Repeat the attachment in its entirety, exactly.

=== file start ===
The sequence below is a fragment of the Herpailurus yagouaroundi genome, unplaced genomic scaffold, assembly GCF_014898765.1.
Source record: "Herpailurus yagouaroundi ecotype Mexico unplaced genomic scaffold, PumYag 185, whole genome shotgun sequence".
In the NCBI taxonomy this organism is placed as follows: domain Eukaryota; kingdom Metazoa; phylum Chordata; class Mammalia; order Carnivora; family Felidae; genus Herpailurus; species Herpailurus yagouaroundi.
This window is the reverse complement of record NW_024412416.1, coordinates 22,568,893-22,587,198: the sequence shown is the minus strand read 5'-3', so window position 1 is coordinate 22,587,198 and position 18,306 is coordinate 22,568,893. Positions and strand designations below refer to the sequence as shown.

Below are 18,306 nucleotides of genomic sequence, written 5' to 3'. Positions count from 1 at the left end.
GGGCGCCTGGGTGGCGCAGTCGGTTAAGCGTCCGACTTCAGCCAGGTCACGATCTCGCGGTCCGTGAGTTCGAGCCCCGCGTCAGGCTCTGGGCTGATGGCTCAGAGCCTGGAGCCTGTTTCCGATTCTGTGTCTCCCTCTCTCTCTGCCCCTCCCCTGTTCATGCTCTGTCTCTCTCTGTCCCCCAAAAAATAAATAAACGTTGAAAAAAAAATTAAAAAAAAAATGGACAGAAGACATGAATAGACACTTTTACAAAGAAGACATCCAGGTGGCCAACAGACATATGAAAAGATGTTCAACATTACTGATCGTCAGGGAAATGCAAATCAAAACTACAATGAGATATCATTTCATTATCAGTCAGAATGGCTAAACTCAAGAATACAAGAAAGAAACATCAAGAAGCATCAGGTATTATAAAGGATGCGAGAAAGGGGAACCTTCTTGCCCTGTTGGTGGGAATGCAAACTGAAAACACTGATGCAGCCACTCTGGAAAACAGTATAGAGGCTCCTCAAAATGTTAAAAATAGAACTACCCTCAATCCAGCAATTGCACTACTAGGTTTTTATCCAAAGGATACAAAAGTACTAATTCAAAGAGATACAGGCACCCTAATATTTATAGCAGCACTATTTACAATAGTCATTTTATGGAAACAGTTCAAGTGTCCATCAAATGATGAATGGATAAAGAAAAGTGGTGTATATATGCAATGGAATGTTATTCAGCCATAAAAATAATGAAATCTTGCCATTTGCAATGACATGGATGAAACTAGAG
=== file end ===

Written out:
The sequence below is a fragment of the Herpailurus yagouaroundi genome, unplaced genomic scaffold, assembly GCF_014898765.1.
Source record: "Herpailurus yagouaroundi ecotype Mexico unplaced genomic scaffold, PumYag 185, whole genome shotgun sequence".
In the NCBI taxonomy this organism is placed as follows: domain Eukaryota; kingdom Metazoa; phylum Chordata; class Mammalia; order Carnivora; family Felidae; genus Herpailurus; species Herpailurus yagouaroundi.
This window is the reverse complement of record NW_024412416.1, coordinates 22,568,893-22,587,198: the sequence shown is the minus strand read 5'-3', so window position 1 is coordinate 22,587,198 and position 18,306 is coordinate 22,568,893. Positions and strand designations below refer to the sequence as shown.

Below are 18,306 nucleotides of genomic sequence, written 5' to 3'. Positions count from 1 at the left end.
GGGCGCCTGGGTGGCGCAGTCGGTTAAGCGTCCGACTTCAGCCAGGTCACGATCTCGCGGTCCGTGAGTTCGAGCCCCGCGTCAGGCTCTGGGCTGATGGCTCAGAGCCTGGAGCCTGTTTCCGATTCTGTGTCTCCCTCTCTCTCTGCCCCTCCCCTGTTCATGCTCTGTCTCTCTCTGTCCCCCAAAAAATAAATAAACGTTGAAAAAAAAATTAAAAAAAAAATGGACAGAAGACATGAATAGACACTTTTACAAAGAAGACATCCAGGTGGCCAACAGACATATGAAAAGATGTTCAACATTACTGATCGTCAGGGAAATGCAAATCAAAACTACAATGAGATATCATTTCATTATCAGTCAGAATGGCTAAACTCAAGAATACAAGAAAGAAACATCAAGAAGCATCAGGTATTATAAAGGATGCGAGAAAGGGGAACCTTCTTGCCCTGTTGGTGGGAATGCAAACTGAAAACACTGATGCAGCCACTCTGGAAAACAGTATAGAGGCTCCTCAAAATGTTAAAAATAGAACTACCCTCAATCCAGCAATTGCACTACTAGGTTTTTATCCAAAGGATACAAAAGTACTAATTCAAAGAGATACAGGCACCCTAATATTTATAGCAGCACTATTTACAATAGTCATTTTATGGAAACAGTTCAAGTGTCCATCAAATGATGAATGGATAAAGAAAAGTGGTGTATATATGCAATGGAATGTTATTCAGCCATAAAAATAATGAAATCTTGCCATTTGCAATGACATGGATGAAACTAGAG